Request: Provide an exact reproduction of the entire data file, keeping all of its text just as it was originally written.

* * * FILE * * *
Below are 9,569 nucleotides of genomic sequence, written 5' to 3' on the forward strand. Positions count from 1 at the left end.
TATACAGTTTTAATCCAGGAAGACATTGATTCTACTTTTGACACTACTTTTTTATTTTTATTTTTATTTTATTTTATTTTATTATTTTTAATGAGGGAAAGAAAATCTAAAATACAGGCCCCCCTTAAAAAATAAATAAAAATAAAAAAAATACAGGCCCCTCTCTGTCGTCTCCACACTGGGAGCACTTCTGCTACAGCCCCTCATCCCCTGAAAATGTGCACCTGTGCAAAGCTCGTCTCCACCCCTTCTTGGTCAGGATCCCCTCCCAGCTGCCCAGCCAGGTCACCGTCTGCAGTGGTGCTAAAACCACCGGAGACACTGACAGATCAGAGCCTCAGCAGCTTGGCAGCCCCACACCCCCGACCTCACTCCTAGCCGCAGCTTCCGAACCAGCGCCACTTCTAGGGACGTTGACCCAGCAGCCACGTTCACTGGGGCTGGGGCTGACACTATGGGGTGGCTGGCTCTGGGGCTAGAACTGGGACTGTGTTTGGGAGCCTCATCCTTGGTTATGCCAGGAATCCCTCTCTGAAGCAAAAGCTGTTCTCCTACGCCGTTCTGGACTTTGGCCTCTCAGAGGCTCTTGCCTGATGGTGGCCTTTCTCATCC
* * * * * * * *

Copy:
Below are 9,569 nucleotides of genomic sequence, written 5' to 3' on the forward strand. Positions count from 1 at the left end.
TATACAGTTTTAATCCAGGAAGACATTGATTCTACTTTTGACACTACTTTTTTATTTTTATTTTTATTTTATTTTATTTTATTATTTTTAATGAGGGAAAGAAAATCTAAAATACAGGCCCCCCTTAAAAAATAAATAAAAATAAAAAAAATACAGGCCCCTCTCTGTCGTCTCCACACTGGGAGCACTTCTGCTACAGCCCCTCATCCCCTGAAAATGTGCACCTGTGCAAAGCTCGTCTCCACCCCTTCTTGGTCAGGATCCCCTCCCAGCTGCCCAGCCAGGTCACCGTCTGCAGTGGTGCTAAAACCACCGGAGACACTGACAGATCAGAGCCTCAGCAGCTTGGCAGCCCCACACCCCCGACCTCACTCCTAGCCGCAGCTTCCGAACCAGCGCCACTTCTAGGGACGTTGACCCAGCAGCCACGTTCACTGGGGCTGGGGCTGACACTATGGGGTGGCTGGCTCTGGGGCTAGAACTGGGACTGTGTTTGGGAGCCTCATCCTTGGTTATGCCAGGAATCCCTCTCTGAAGCAAAAGCTGTTCTCCTACGCCGTTCTGGACTTTGGCCTCTCAGAGGCTCTTGCCTGATGGTGGCCTTTCTCATCC